> CNS: confusion, unusual fatigue, restlessness, asthenia, flaccid paralysis, paresthesia, absent reflexes > CV: ECG changes, hypotension, arrhythmias, heart block, cardiac arrest > GI: nausea, vomiting diarrhea, abdominal discomfort, flatulence > Metabolic: hyperkalemia > Musculoskeletal: weakness and heaviness of legs > Respiratory: repiratory paralysis > Other: irritation at IV site Nursing Responsibility:

> Monitor renal function, fluid intake and output, potassium, creatinine and blood urea nitrogen levels. > Asses vital signs and ECG. Stay alert for arrhythmias. > Monitor neurologic status. Watch for neurologic complications.

> Assess for the presence of adverse reactions. > Should be used cautiously to patient with severe renal impairment because of hyperkalemia.

Drug: Sodium Acetate Classification: electrolyte

MOA : Sodium plays an important role in controlling the total body water and its distribution. Sodium is the main cation in the extracellular fluid and comprises >90% of total cations. The acetate component is an alternate source of bicarbonate by metabolic conversion in the liver.

Indication: an alternative to sodium

chloride to provide sodium ion (Na + )

Adverse effects: gastric distension, flatulence; phlebitis; pulmonary oedema; congestive conditions; dilution of serum electrolytes, over-hydration, hypokalaemia, metabolic alkalosis, hypocalcaemia;

Nursing responsibility:

> Solutions containing acetate ions should be used with great care in patients with metabolic or respiratory alkalosis > Acetate should be administered with great care in those conditions in which there is an increased level or an impaired utilization of this ion, such as severe hepatic insufficiency. >Do not administer unless solution is clear and seal is intact;

Drug: Potassium phosphate Classification: Mineral, electrolyte supplement

MOA: Phosphorus is involved in many biochemical functions in the body and significant metabolic and enzyme reactions in almost all organs and tissues; it exerts a modifying influence on the steady state of calcium levels, a buffering effect on acid- base equilibrium, and a primary role in the renal excretion of hydrogen ion. Potassium is the principal intracellular cation; it helps transport dextrose across the cell membrane and contributes to normal renal function.

Indication:

> for addition to large volume intravenous fluids to prevent or correct hypophosphatemia

Contraindication:

> hyperkalemia

>hyperphosphatemia

> hypercalcemia

Adverse reactions:

> paresthesia of the extremities, flaccid paralysis, listleness, mental confusion, weakness and heaviness of the legs, hypotension, cardiac arrhythmias, heartblock, electrocardiographic abnormalities, hypocalcemic tetany

Nursing Responsibility:

> Monitor serum electrolyte levels particularly Ca levels, ECG and renal function during the course of therapy

Drug: Insulin Classification: Pancreatic hormone, hypoglycaemic MOA: Promotes glucose transport, which stimulates carbohydrate metabolism in skeletal and cardiac muscle and adipose tissue. Also promotes phosphorylation of

glucose in liver, where it’s converted to glycogen. Directly affects fat and protein metabolism, stimulates protein synthesis, inhibits release of free fatty acids and indirectly decreases phosphate and potassium.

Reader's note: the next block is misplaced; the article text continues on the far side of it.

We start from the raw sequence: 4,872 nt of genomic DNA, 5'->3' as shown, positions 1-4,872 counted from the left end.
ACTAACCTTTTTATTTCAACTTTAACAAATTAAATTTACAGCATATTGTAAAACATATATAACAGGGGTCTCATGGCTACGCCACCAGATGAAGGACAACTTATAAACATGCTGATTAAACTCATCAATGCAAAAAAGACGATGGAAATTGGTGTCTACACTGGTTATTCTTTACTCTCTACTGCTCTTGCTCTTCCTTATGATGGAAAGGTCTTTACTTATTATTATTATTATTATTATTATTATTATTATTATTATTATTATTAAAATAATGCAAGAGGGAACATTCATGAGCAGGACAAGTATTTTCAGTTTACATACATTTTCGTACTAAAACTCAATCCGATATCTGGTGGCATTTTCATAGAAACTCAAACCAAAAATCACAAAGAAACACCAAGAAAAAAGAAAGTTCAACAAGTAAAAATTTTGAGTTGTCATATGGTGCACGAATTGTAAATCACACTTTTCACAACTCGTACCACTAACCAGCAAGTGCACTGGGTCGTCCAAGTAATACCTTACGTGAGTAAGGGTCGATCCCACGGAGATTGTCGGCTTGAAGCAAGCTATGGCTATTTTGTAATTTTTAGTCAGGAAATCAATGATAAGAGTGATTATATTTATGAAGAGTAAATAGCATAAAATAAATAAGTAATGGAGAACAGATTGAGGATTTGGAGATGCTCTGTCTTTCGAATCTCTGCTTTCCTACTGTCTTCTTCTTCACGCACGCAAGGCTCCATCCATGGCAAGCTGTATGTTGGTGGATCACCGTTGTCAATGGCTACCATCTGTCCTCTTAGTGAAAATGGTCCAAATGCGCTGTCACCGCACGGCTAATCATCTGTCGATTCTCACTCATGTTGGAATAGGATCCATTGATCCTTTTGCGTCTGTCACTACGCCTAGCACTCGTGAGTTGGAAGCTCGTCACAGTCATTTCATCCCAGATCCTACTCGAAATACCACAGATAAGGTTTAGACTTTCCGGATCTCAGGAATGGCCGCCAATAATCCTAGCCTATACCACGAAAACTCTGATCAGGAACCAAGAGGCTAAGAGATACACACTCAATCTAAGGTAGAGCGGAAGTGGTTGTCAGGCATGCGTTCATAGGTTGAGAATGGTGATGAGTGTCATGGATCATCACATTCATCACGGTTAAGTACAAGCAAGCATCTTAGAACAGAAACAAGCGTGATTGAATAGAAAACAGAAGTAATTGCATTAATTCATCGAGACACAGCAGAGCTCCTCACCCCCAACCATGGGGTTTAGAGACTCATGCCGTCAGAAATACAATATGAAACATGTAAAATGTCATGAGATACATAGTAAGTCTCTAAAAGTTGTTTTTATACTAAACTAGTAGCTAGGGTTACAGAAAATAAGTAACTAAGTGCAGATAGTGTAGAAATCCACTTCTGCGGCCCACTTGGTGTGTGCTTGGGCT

Indication:

> Type 1 and type 2 diabetes mellitus unresponsive to diet and oral hypoglycemics

> Diabetic ketoacidosis Contraindication:

> Hypersensitivity to drug or its components > hypoglycaemia Adverse reactions:

> Metabolic: hypokalemia, sodium retention, hypoglycaemia, rebound hyperglycemia > Skin: urticaria, rash, pruritus

> Other: edema, lipodystrophy, lipohypertrophy; erythema, stinging or warmth at injection site, anaphylaxis

Nursing Responsibility:

> Monitor glucose level frequently to assess drug efficacy > Watch blod glucose level closely f patient is converting from one insulin type to another or is under unusual stress > Monitor for signs and symptoms of hypoglycaemia. > Monitor for glycosuria > Evaluate kidney and liver function test results

PRIORITIZED PROBLEMS WITH JUSTIFICATION

PROBLEMS

PRIORITIZATION

  • 1. Deficient fluid volume related to active fluid volume loss

The patient experienced hypovolemic shock and had worsening hyperglycemia that hastens osmotic dieresis leading to dehydration, so they had to intervene by fluid resuscitation, the patient received 20L of intravenous fluids within the 36 hours of hospitalization, and this is because the patient is severely dehydrated. This is classified under the circulation of ABC in emergency assessment. An article by Robin R Hemphill, MD, MPH; Chief Editor:

Erik D Schraga, MD entitled hypovolemic shock

stated that when glycemia reaches approximately 180 mg/dL, proximal tubular transport of glucose

from the tubular lumen into the renal interstitium becomes saturated, and further glucose reabsorption is no longer possible. The glucose that remains in the renal tubules continues to travel into the distal nephron and, eventually, the urine, carrying water and electrolytes with it. Osmotic diuresis then results, the loss of water results in further hyperglycemia and loss of circulating volume. Hyperglycemia and the rise in the plasma protein concentration cause a hyperosmolar state. The hyperosmolarity of the plasma triggers release of antidiuretic hormone, which ameliorates renal water loss. In the presence of HHS, if the renal water loss is not compensated for by oral water intake, dehydration leads to hypovolemia. Hypovolemia, in turn, leads to hypotension, which is presented in the case and hypotension results in impaired tissue perfusion. Without this problem being not able to